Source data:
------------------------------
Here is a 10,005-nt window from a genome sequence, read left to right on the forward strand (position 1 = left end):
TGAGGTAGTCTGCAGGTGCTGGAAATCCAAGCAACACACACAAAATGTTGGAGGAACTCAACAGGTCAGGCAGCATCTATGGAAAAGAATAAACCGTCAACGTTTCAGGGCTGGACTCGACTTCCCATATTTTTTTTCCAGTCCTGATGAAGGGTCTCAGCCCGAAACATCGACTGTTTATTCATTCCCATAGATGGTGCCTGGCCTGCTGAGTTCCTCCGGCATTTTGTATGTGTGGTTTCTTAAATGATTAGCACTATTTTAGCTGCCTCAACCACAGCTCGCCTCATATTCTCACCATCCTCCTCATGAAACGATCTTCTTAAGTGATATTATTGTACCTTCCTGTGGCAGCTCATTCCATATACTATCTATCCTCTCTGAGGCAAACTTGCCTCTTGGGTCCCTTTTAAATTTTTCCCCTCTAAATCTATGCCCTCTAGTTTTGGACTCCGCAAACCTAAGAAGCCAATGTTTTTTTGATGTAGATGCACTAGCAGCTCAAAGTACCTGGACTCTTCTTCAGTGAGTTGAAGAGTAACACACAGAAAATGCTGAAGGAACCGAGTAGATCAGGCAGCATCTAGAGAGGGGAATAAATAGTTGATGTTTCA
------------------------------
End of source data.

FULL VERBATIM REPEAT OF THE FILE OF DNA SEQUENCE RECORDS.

Here is a 10,005-nt window from a genome sequence, read left to right on the forward strand (position 1 = left end):
TGAGGTAGTCTGCAGGTGCTGGAAATCCAAGCAACACACACAAAATGTTGGAGGAACTCAACAGGTCAGGCAGCATCTATGGAAAAGAATAAACCGTCAACGTTTCAGGGCTGGACTCGACTTCCCATATTTTTTTTCCAGTCCTGATGAAGGGTCTCAGCCCGAAACATCGACTGTTTATTCATTCCCATAGATGGTGCCTGGCCTGCTGAGTTCCTCCGGCATTTTGTATGTGTGGTTTCTTAAATGATTAGCACTATTTTAGCTGCCTCAACCACAGCTCGCCTCATATTCTCACCATCCTCCTCATGAAACGATCTTCTTAAGTGATATTATTGTACCTTCCTGTGGCAGCTCATTCCATATACTATCTATCCTCTCTGAGGCAAACTTGCCTCTTGGGTCCCTTTTAAATTTTTCCCCTCTAAATCTATGCCCTCTAGTTTTGGACTCCGCAAACCTAAGAAGCCAATGTTTTTTTGATGTAGATGCACTAGCAGCTCAAAGTACCTGGACTCTTCTTCAGTGAGTTGAAGAGTAACACACAGAAAATGCTGAAGGAACCGAGTAGATCAGGCAGCATCTAGAGAGGGGAATAAATAGTTGATGTTTCA